Mild cognitive impairment in high-risk patients with chronic atrial fibrillation: a forgotten component of clinical management?
- Jocasta Ball1,2,
- Melinda Jane Carrington1,2,
- Simon Stewart1,2,
- on behalf of the SAFETY investigators
- 1National Health and Medical Research Council of Australia Centre of Research Excellence to Reduce Inequality in Heart Disease/Preventative Health, Baker IDI Heart and Diabetes Institute, Melbourne, Victoria, Australia
- 2Department of Epidemiology and Preventative Medicine, Monash University, Melbourne, Victoria, Australia
- Correspondence to Professor Simon Stewart, National Health and Medical Research Council of Australia Centre of Research Excellence to Reduce Inequality in Heart Disease/Preventative Health, Baker IDI Heart and Diabetes Institute, PO Box 6492, St Kilda Road Central, Melbourne, VIC 8008, Australia;
- Received 9 October 2012
- Revised 3 December 2012
- Accepted 10 December 2012
- Published Online First 12 January 2013
Objective We examined cognitive function in older hospitalised patients with chronic atrial fibrillation (AF).
Design A prospective substudy of a multicentre randomised trial of an AF-specific disease management intervention (the Standard versus Atrial Fibrillation spEcific managmenT studY; SAFETY).
Setting Three tertiary referral hospitals within Australia.
Patients A total of 260 patients with chronic AF: mean age 72±11 years, 53% men, mean CHA2DS2-VASc score 4±2.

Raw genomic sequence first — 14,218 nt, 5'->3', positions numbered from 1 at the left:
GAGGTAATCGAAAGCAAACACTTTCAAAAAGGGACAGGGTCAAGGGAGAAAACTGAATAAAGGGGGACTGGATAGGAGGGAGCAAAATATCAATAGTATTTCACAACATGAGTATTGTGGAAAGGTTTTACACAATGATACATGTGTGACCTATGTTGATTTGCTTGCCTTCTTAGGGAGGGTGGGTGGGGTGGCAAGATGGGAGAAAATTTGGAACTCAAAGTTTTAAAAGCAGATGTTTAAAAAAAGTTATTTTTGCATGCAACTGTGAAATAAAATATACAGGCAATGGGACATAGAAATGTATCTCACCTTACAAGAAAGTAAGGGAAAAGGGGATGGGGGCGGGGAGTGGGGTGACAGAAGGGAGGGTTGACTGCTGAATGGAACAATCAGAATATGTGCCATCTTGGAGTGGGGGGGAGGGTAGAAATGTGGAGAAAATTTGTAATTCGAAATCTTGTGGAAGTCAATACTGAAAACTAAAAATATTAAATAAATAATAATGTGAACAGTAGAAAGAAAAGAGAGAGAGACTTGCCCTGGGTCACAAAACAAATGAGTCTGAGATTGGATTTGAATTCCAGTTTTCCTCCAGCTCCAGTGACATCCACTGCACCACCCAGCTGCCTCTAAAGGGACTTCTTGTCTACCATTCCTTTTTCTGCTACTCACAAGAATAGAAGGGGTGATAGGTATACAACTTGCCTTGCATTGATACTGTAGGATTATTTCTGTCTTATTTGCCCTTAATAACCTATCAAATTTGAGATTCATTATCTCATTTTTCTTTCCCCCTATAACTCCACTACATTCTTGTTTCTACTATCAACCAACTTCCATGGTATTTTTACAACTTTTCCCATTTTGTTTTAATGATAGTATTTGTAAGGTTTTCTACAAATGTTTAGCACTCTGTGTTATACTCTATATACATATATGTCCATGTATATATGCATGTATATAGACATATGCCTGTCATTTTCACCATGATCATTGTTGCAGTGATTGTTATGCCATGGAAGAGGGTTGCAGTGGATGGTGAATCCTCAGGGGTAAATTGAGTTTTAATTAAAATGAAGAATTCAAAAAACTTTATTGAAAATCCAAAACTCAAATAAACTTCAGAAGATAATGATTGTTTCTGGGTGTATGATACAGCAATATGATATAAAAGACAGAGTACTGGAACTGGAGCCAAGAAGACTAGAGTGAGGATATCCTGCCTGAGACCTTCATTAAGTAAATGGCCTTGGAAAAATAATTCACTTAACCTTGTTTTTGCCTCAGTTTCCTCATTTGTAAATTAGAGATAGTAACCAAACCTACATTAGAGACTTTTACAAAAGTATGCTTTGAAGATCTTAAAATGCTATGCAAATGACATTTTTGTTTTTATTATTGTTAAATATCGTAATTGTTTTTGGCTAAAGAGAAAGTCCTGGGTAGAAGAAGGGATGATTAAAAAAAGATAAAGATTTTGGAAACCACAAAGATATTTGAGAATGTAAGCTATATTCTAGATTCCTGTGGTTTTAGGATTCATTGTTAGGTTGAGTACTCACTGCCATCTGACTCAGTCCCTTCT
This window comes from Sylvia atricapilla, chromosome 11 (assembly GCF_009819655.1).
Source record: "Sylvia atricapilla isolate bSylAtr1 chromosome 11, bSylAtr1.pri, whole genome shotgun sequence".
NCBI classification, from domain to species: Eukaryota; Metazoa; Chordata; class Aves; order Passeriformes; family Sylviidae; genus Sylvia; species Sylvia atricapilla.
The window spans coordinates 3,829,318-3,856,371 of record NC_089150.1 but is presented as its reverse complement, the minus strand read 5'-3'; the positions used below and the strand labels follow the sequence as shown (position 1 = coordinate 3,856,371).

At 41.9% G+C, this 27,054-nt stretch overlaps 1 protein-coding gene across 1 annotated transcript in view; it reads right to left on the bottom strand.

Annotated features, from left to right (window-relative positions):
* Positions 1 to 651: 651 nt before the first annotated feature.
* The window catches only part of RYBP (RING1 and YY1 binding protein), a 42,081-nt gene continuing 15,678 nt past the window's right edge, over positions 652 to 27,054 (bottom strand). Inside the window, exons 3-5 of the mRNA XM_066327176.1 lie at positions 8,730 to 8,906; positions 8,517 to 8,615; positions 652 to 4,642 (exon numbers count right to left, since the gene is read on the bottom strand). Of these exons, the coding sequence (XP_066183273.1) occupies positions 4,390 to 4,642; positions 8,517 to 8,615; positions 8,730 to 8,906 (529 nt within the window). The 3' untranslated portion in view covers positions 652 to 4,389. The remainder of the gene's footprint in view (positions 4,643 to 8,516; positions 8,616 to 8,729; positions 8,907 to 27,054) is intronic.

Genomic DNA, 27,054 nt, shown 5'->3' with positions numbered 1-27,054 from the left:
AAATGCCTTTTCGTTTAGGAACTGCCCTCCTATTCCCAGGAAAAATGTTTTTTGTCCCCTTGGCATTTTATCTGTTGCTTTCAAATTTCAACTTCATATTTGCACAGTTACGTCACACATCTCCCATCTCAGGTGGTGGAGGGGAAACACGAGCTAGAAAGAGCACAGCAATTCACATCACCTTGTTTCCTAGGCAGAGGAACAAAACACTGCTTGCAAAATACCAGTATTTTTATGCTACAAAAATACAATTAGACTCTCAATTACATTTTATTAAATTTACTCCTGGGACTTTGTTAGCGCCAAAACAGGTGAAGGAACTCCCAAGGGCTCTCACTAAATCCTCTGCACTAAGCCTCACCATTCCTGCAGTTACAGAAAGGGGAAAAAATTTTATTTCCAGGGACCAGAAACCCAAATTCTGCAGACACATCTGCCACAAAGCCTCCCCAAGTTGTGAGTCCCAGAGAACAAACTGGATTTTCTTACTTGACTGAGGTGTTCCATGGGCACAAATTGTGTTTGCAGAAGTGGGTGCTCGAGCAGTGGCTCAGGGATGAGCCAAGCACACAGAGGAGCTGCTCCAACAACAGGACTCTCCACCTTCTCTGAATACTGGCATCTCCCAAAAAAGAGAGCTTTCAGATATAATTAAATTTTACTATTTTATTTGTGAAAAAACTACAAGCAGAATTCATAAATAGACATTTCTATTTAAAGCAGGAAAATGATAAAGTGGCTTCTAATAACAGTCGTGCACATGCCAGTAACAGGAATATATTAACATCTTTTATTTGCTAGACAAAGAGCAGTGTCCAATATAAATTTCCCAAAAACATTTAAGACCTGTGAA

Interventions Cognitive function was assessed at baseline (during inpatient stay) using the Montreal Cognitive Assessment (MoCA).
Main Outcome Measures The extent of mild cognitive impairment (MCI—defined as a MoCA score <26) in AF patients and identification of independent predictors of MCI.
Results Overall, 169 patients (65%, 95% CI 59% to 71%) were found to have MCI at baseline (mean MoCA score 21±3). Multiple deficits in cognitive domains were identified, most notably in executive functioning, visuospatial abilities and short-term memory. Predictors of MCI (age and sex-adjusted) were lower education level (technical/trade school level OR 6.00, 95% CI 2.07 to 17.42; <8 years school education OR 5.29, 95% CI 1.95 to 14.36 vs 8–13 years), higher CHA2DS2-VASc score (OR 1.46, 95% CI 1.23 to 1.74) and prescribed digoxin (OR 2.19, 95% CI 1.17 to 4.10).
Conclusions MCI is highly prevalent amongst typically older high-risk patients hospitalised with AF. Routine assessment of cognitive function with adjustment of clinical management is indicated for this patient group.